Do Bisphosphonates Cause Atypical Femur Fractures in OI?

The authors of the study analyzed 166 femur fractures in 119 children with OI
The authors of the study analyzed 166 femur fractures in 119 children with OI

Data from a retrospective study of children with osteogenesis imperfecta (OI) suggests that atypical femur fractures are related to the severity of OI vs. use of bisphosphonates. Findings from the study are published in the Journal of Bone and Mineral Research. 

Senior author, Dr. Frank Rauch, added, "In this study, we found that bisphosphonate treatment did not change the radiological appearance of femur fractures." 

Case reports have recently suggested that treatment with bisphosphonates in patients with OI may be tied to atypical femur fractures. It is not certain, however, whether these fractures are actually more common in patients who have received bisphosphonates. Study authors analyzed 166 femur fractures in 119 children with OI who had not undergone intramedullary rodding procedures; deformed femurs were excluded from the analysis of atypical fractures.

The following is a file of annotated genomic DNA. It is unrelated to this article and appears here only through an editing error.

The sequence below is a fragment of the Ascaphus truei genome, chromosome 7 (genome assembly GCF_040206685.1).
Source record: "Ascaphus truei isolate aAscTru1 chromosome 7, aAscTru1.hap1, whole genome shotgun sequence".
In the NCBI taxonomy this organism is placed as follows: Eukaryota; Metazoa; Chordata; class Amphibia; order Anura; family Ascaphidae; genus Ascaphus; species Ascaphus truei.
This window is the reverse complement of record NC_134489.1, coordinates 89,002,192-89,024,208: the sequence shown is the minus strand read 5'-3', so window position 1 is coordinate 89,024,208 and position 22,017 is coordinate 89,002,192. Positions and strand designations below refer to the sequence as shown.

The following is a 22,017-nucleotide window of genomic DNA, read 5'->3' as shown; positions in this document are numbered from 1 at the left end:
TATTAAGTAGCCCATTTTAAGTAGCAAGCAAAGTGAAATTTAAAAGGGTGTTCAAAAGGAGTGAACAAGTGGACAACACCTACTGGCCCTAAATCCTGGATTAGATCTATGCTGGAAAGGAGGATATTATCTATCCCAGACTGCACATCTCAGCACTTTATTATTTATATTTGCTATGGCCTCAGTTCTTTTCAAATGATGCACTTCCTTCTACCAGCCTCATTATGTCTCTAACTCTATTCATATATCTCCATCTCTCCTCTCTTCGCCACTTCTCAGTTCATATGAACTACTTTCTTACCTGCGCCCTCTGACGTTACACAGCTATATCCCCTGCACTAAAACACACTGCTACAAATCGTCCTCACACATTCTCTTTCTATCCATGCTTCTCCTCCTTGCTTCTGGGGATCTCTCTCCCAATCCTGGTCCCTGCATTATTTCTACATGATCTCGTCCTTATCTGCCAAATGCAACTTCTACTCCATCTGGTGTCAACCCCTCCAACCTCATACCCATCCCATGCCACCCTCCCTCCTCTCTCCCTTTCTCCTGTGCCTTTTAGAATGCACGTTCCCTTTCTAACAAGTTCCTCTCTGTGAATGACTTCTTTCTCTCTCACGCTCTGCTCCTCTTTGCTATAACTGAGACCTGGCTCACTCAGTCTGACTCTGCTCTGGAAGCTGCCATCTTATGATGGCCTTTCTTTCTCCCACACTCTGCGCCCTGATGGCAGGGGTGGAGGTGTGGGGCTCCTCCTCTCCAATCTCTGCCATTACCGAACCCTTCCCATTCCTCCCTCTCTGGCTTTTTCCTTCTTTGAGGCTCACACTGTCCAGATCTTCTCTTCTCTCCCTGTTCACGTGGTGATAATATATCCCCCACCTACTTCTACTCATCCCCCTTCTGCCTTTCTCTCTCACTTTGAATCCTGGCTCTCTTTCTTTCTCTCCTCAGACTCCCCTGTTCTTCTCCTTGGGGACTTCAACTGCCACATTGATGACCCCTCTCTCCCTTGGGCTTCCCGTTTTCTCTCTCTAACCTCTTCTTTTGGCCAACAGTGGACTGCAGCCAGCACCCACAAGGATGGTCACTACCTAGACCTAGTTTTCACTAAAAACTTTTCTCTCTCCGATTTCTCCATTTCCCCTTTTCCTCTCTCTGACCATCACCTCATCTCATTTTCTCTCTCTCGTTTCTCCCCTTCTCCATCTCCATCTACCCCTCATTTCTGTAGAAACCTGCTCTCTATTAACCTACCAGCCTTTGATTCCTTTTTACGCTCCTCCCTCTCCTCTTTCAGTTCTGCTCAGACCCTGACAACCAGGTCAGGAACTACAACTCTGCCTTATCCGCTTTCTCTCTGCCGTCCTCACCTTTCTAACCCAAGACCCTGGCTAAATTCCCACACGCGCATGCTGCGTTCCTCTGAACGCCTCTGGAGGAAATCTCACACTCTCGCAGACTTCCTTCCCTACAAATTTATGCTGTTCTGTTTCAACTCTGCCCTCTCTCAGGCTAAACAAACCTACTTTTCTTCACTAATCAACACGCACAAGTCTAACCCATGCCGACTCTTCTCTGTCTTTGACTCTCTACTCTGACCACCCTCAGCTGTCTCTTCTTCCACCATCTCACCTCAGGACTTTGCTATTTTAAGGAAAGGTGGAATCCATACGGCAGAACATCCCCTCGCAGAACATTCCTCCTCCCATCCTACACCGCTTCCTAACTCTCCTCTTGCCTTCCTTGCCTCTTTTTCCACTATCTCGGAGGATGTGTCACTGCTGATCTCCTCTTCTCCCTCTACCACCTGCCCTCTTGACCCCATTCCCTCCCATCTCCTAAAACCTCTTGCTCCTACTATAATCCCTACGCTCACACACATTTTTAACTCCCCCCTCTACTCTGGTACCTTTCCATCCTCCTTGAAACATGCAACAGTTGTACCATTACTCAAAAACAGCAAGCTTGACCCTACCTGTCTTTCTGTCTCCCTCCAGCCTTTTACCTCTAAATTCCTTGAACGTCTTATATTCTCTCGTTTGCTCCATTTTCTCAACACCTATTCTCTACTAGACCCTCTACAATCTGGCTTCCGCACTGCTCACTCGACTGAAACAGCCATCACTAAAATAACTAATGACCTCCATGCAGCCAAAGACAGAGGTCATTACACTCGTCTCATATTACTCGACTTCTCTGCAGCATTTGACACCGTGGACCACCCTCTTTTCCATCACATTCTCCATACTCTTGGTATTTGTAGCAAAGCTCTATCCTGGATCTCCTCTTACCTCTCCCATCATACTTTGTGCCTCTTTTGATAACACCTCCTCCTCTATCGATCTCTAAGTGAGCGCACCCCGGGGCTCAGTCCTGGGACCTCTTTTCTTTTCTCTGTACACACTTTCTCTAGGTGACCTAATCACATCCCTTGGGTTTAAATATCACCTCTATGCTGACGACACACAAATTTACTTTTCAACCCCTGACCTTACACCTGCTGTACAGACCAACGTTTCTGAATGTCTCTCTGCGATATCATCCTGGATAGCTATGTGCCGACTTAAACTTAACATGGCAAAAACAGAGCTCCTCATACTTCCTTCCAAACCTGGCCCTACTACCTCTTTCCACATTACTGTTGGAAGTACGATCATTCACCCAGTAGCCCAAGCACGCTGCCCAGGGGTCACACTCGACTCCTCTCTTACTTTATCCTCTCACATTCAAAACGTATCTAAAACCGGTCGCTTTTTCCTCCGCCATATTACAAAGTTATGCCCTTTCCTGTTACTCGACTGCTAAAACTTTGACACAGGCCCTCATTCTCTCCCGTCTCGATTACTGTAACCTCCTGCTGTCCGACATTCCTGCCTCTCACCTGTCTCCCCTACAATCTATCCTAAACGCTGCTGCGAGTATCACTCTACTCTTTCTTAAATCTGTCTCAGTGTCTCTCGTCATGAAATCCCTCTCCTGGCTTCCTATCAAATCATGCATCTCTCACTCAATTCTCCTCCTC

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Of the 36 total fractures that occurred in non-deformed femurs, 11 occurred during bisphosphonate treatment of which 3 resembled atypical femur fractures. Of the 25 total fractures that occurred without prior bisphosphonate treatment, 8 resembled atypical femur fractures. 

An analysis showed that the incidence of atypical fractures was not associated with bisphoshonate treatment history. The presence of moderate to severe OI was, however, strongly associated with atypical femur fractures. Researchers concluded that the atypical femur fractures seen in children with OI were more related to the severity of OI instead of bisphosphonate treatment history. 

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